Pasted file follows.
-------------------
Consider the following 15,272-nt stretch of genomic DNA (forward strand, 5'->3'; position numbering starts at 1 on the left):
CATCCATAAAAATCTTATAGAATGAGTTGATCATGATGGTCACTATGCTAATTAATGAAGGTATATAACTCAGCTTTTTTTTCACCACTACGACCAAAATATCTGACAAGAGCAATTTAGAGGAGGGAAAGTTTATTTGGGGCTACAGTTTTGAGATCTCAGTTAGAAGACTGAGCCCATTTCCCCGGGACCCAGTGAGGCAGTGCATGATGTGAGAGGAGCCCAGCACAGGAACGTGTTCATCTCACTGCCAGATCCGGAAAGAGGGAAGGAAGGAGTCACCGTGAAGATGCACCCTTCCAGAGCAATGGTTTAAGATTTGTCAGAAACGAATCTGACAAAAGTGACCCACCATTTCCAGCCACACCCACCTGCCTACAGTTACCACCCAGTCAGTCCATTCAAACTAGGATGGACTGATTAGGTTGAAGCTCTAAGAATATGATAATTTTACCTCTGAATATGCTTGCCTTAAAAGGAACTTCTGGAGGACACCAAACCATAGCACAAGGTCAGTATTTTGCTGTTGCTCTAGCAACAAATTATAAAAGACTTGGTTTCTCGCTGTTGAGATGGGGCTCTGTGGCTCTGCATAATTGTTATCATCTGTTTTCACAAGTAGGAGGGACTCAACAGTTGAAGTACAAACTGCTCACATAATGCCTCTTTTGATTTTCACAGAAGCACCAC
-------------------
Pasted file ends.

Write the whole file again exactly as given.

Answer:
Consider the following 15,272-nt stretch of genomic DNA (forward strand, 5'->3'; position numbering starts at 1 on the left):
CATCCATAAAAATCTTATAGAATGAGTTGATCATGATGGTCACTATGCTAATTAATGAAGGTATATAACTCAGCTTTTTTTTCACCACTACGACCAAAATATCTGACAAGAGCAATTTAGAGGAGGGAAAGTTTATTTGGGGCTACAGTTTTGAGATCTCAGTTAGAAGACTGAGCCCATTTCCCCGGGACCCAGTGAGGCAGTGCATGATGTGAGAGGAGCCCAGCACAGGAACGTGTTCATCTCACTGCCAGATCCGGAAAGAGGGAAGGAAGGAGTCACCGTGAAGATGCACCCTTCCAGAGCAATGGTTTAAGATTTGTCAGAAACGAATCTGACAAAAGTGACCCACCATTTCCAGCCACACCCACCTGCCTACAGTTACCACCCAGTCAGTCCATTCAAACTAGGATGGACTGATTAGGTTGAAGCTCTAAGAATATGATAATTTTACCTCTGAATATGCTTGCCTTAAAAGGAACTTCTGGAGGACACCAAACCATAGCACAAGGTCAGTATTTTGCTGTTGCTCTAGCAACAAATTATAAAAGACTTGGTTTCTCGCTGTTGAGATGGGGCTCTGTGGCTCTGCATAATTGTTATCATCTGTTTTCACAAGTAGGAGGGACTCAACAGTTGAAGTACAAACTGCTCACATAATGCCTCTTTTGATTTTCACAGAAGCACCAC